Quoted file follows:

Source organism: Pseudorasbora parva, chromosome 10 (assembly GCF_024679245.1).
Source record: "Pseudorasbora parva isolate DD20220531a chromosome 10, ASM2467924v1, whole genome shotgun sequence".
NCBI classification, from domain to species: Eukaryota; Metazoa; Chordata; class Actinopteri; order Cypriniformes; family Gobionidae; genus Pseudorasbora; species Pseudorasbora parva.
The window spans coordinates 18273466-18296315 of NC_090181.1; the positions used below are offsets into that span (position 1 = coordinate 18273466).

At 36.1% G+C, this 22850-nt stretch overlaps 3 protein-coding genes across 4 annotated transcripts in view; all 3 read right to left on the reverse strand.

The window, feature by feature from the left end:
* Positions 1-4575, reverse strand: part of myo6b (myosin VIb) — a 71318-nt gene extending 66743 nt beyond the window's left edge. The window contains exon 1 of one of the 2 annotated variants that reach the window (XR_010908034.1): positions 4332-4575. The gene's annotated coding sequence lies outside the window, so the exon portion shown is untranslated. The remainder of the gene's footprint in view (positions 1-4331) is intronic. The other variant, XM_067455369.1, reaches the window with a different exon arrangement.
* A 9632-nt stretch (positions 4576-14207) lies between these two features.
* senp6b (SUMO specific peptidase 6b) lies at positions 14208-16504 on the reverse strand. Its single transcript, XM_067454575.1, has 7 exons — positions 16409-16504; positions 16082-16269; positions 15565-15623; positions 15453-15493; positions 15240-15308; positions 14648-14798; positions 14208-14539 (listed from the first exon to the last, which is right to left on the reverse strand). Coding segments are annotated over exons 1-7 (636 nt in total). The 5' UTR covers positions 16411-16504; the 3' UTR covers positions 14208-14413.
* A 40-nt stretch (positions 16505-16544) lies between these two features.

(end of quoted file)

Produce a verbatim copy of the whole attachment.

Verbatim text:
Source organism: Pseudorasbora parva, chromosome 10 (assembly GCF_024679245.1).
Source record: "Pseudorasbora parva isolate DD20220531a chromosome 10, ASM2467924v1, whole genome shotgun sequence".
NCBI classification, from domain to species: Eukaryota; Metazoa; Chordata; class Actinopteri; order Cypriniformes; family Gobionidae; genus Pseudorasbora; species Pseudorasbora parva.
The window spans coordinates 18273466-18296315 of NC_090181.1; the positions used below are offsets into that span (position 1 = coordinate 18273466).

At 36.1% G+C, this 22850-nt stretch overlaps 3 protein-coding genes across 4 annotated transcripts in view; all 3 read right to left on the reverse strand.

The window, feature by feature from the left end:
* Positions 1-4575, reverse strand: part of myo6b (myosin VIb) — a 71318-nt gene extending 66743 nt beyond the window's left edge. The window contains exon 1 of one of the 2 annotated variants that reach the window (XR_010908034.1): positions 4332-4575. The gene's annotated coding sequence lies outside the window, so the exon portion shown is untranslated. The remainder of the gene's footprint in view (positions 1-4331) is intronic. The other variant, XM_067455369.1, reaches the window with a different exon arrangement.
* A 9632-nt stretch (positions 4576-14207) lies between these two features.
* senp6b (SUMO specific peptidase 6b) lies at positions 14208-16504 on the reverse strand. Its single transcript, XM_067454575.1, has 7 exons — positions 16409-16504; positions 16082-16269; positions 15565-15623; positions 15453-15493; positions 15240-15308; positions 14648-14798; positions 14208-14539 (listed from the first exon to the last, which is right to left on the reverse strand). Coding segments are annotated over exons 1-7 (636 nt in total). The 5' UTR covers positions 16411-16504; the 3' UTR covers positions 14208-14413.
* A 40-nt stretch (positions 16505-16544) lies between these two features.